Seroprevalence of Severe Acute Respiratory Syndrome Coronavirus 2-specific antibodies in Australia after the first epidemic wave in 2020: A national survey
Kaitlyn M Vette, Dorothy A Machalek, Heather F Gidding, Suellen Nicholson, Matthew V N O’Sullivan, John B Carlin, Marnie Downes, Lucy Armstrong, Frank H Beard, Dominic E Dwyer, Robert Gibb, Iain B Gosbell, Alexandra J Hendry, Geoff Higgins, Rena Hirani, Linda Hueston, David O Irving, Helen E Quinn, Hannah Shilling, David Smith, John M Kaldor, Kristine Macartney
Open Forum Infectious Diseases, Volume 9, Issue 3, March 2022, ofac002. DOI: https://doi.org/10.1093/ofid/ofac002
As of mid-2021, Australia’s only nationwide coronavirus disease 2019 (COVID-19) epidemic occurred in the first 6 months of the pandemic. Subsequently, there has been limited transmission in most states and territories. Understanding community spread during the first wave was hampered by initial limitations on testing and surveillance. To characterize the prevalence of severe acute respiratory syndrome coronavirus 2 (SARS-CoV-2)-specific antibody seroprevalence generated during this time, we undertook Australia’s largest national SARS-CoV-2 serosurvey.
Between June 19 and August 6, 2020, residual specimens were sampled from people undergoing general pathology testing (all ages), women attending antenatal screening (20–39 years), and blood donors (20–69 years) based on the Australian population’s age and geographic distributions. Specimens were tested by Wantai total SARS-CoV-2-antibody assay. Seroprevalence estimates adjusted for test performance were produced. The SARS-CoV-2 antibody-positive specimens were characterized with microneutralization assays.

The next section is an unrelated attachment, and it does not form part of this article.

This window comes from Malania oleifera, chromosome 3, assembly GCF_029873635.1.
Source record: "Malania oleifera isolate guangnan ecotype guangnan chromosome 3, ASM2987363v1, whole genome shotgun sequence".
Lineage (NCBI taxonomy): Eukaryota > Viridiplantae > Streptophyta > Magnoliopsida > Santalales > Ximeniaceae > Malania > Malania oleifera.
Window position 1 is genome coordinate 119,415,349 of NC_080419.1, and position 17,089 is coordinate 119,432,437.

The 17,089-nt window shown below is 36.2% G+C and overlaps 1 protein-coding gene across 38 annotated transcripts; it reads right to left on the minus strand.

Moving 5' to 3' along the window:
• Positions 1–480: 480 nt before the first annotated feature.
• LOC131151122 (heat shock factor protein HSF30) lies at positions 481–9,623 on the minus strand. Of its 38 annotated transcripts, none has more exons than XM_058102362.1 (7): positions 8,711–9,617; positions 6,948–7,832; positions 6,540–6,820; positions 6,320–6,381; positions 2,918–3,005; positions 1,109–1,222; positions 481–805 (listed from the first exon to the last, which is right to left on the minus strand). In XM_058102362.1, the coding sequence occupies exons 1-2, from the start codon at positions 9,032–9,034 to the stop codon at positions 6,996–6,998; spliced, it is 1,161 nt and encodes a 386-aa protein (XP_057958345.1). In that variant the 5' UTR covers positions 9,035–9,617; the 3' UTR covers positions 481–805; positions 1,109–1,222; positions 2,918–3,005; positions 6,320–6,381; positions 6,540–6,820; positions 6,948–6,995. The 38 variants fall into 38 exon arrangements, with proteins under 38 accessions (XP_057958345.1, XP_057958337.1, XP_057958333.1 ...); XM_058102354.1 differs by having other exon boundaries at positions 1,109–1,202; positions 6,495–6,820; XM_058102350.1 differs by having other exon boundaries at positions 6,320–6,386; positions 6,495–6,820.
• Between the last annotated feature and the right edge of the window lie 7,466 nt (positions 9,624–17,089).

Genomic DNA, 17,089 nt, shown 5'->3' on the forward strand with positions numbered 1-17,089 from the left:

Of 11 317 specimens (5132 general pathology; 2972 antenatal; 3213 blood-donors), 71 were positive for SARS-CoV-2-specific antibodies. Seroprevalence estimates were 0.47% (95% credible interval [CrI], 0.04%–0.89%), 0.25% (CrI, 0.03%–0.54%), and 0.23% (CrI, 0.04%–0.54%), respectively. No seropositive specimens had neutralizing antibodies.
Australia’s seroprevalence was extremely low (<0.5%) after the only national COVID-19 wave thus far. These data and the subsequent limited community transmission highlight the population’s naivety to SARS-CoV-2 and the urgency of increasing vaccine-derived protection.